A Cultural Gold Mine

Throughout history, many great civilizations have arisen. Scholars have focused much of their time on the achievements of Old World, and only recently have begun to appreciate the advanced civilizations that thrived in the Americas. The knowledge and prosperity achieved by these peoples equals that found across the seas. The Maya are one of these peoples that have a history that is rich and is one of North America's most interesting cultural gold mines.

After the Invasion of the Spanish during the sixteenth century, and the Conquistador's reign of terror, very little is known about the Mayans, relative to the information that existed before this invasion. Even less is known about the Olmecs, their immediate predecessors. One of the most frustrating commonalties shared by the Maya and the Olmec, from an anthropological perspective, is that the few remnants left are some of the most impressive of the era.

The Olmecs were a complex and religiously oriented people. The earliest known man-made mountain on the American continent was constructed by the Olmecs in about 800 B.C. It was the most dominant edifice in a mysterious, geometrically ordered, religious complex in La Venta, Tabasco, Mexico. (Campbell 104) Within in this complex, and adding to the mystique of this civilization, were four giant basalt heads. Each of these huge heads had its own distinct features. It has been suggested that these figures represented past leaders of great prominence. (Campbell 106) The heads appear to wear close-fitting hats and possess features of Negroid or Polynesian cast. Eight other similar monuments have been found at related sites. A great deal of the art of the Olmecs was also found in sites such as these. In La Venta a large basalt sarcophagus was found, covered with the designs of the jaguar, the Olmec's sacred animal. Just beneath the pavement of these magnificent cites, hand carved jade figurines have been found aligned in circular patterns similar to toy soldiers. All of these artifacts were carved without metal tools. (Campbell 109)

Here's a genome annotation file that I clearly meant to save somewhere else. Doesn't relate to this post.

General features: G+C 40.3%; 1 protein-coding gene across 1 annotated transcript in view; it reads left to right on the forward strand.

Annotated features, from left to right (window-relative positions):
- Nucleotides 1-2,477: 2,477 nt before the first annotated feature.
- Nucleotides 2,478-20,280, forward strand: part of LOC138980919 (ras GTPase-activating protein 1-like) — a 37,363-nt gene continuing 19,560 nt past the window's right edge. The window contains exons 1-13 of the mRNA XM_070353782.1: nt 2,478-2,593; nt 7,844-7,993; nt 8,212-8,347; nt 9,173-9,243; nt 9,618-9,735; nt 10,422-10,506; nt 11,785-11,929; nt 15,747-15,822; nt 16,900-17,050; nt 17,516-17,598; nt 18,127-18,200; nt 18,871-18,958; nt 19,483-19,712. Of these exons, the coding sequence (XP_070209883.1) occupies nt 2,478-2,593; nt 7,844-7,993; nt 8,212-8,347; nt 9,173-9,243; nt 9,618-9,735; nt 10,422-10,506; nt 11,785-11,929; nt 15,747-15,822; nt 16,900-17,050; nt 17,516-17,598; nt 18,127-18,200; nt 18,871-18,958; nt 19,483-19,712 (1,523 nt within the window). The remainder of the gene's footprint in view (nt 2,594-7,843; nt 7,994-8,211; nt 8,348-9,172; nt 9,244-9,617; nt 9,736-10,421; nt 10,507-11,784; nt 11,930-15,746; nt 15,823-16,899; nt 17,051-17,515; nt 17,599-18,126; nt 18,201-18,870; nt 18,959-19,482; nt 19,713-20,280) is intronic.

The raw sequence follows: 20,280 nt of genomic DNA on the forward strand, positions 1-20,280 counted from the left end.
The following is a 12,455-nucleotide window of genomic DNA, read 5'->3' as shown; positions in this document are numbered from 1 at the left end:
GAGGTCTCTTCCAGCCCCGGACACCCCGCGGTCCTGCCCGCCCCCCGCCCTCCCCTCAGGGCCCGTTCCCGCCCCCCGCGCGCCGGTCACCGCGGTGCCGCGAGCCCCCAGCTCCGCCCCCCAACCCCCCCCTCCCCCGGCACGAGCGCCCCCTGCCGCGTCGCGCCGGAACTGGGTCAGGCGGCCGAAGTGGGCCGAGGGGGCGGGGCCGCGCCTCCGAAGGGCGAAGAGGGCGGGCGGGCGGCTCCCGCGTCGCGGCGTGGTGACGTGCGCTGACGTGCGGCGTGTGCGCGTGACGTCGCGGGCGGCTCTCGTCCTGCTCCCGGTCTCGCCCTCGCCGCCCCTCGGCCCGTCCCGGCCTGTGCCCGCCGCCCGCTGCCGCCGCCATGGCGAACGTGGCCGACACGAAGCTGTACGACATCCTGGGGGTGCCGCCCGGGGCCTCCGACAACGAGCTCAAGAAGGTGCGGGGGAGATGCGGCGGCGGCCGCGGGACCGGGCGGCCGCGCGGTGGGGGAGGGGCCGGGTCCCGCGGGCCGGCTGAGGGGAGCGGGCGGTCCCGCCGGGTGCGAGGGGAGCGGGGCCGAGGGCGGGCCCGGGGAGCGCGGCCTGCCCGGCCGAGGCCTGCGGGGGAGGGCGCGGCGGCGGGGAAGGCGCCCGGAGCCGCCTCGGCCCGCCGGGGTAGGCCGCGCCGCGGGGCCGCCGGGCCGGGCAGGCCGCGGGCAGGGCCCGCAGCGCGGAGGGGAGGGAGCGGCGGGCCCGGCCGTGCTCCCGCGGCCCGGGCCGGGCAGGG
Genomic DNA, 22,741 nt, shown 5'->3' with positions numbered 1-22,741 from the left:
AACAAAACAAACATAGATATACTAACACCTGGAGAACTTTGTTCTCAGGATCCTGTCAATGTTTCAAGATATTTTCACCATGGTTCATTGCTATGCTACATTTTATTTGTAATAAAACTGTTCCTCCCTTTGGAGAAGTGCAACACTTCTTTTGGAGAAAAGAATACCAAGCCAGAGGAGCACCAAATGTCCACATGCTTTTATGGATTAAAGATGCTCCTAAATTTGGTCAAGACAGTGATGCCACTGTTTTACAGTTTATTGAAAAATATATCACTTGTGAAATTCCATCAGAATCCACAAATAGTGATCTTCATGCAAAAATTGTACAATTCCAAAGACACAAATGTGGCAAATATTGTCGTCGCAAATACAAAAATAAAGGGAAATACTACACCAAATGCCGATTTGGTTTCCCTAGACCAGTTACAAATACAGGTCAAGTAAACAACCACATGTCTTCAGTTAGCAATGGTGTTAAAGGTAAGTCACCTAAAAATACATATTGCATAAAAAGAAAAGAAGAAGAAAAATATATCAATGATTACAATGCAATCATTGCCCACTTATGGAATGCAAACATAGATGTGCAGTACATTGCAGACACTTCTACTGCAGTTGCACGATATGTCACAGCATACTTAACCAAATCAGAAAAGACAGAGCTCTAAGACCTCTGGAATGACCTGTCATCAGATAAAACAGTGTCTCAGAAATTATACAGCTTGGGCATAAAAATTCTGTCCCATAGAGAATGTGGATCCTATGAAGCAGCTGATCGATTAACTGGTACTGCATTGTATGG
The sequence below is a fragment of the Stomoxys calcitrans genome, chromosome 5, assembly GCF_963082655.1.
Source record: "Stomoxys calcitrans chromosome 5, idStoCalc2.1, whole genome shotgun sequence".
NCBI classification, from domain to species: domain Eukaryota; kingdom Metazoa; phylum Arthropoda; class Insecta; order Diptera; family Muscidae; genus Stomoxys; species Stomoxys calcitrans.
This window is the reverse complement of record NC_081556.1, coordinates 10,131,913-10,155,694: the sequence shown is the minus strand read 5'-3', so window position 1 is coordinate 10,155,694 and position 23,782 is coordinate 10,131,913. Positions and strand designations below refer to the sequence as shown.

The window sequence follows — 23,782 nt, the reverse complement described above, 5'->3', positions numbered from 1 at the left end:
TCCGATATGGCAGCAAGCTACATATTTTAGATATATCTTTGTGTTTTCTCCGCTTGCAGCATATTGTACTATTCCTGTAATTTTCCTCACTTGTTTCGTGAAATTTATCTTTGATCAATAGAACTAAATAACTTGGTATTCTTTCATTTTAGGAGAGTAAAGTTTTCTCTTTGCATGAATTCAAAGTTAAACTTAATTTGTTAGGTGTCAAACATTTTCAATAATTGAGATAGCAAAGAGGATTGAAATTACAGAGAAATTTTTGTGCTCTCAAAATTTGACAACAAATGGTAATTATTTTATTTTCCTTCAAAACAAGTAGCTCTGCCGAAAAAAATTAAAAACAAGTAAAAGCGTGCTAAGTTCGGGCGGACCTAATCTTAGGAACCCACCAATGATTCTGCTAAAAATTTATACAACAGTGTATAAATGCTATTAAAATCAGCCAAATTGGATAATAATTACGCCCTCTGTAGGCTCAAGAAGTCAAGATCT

With these discoveries to spark the interest of anthropologists and scholars alike, many questions began to arise such as why this particular site would be chosen for worship, what the people were like who created this temple, where their highly developed art, religious notations, and building techniques could have originated from, and what relationship they could have to the comparatively primitive people of the surrounding area. All of these questions remain unanswered. What people of the today do know about these ancient predecessors of the Mayans is that they lived from about 1200 B.C. to 800 B.C. when they were promptly replaced by the Mayans. Their religious and archeological remnants are the most advanced evidence of civilization known to have existed in this area up until about 800 B.C. They had their own form of worship that was centered mostly around the jaguar. The Olmec priests, or Shamans, were thought to be human incarnations of the jaguar. (Campbell 114)

Some interesting parallels can be drawn between the Olmecs and the Mayans. These parallels have led historians to believe that the Mayans emerged from the Olmecs. Both cultures valued the pyramid and its religious significance. The Mayans believed in thirteen layers of the world, the top layer consisting of heaven, and the bottom consisting of the earth. The pyramids were built in an effort to mirror this belief and to provide a physical interpretation of their culture's religious practices. The Olmec pyramids were constructed with similar characteristics. A second similarity between the two cultures was the layout of temple-oriented cities. Both the Mayans and the Olmecs considered their pyramids to be the focal point of social, intellectual, and religious activity. A final link found between the Mayans and the Olmecs was that because both societies were so advanced, no other culture existed from which the Mayan could have emerged. One author wrote, "The great men of Athens would not have felt out of place in a gathering of Mayan priests and rulers." (Aveni 190) The Olmecs were the most advanced society to have existed before the Mayans (Campbell 104), and it can be assumed that there was no contact from outside societies. Since the earliest known evidence of the Mayans existed immediately after the Olmecs it is likely that the Mayans emerged from the Olmecs.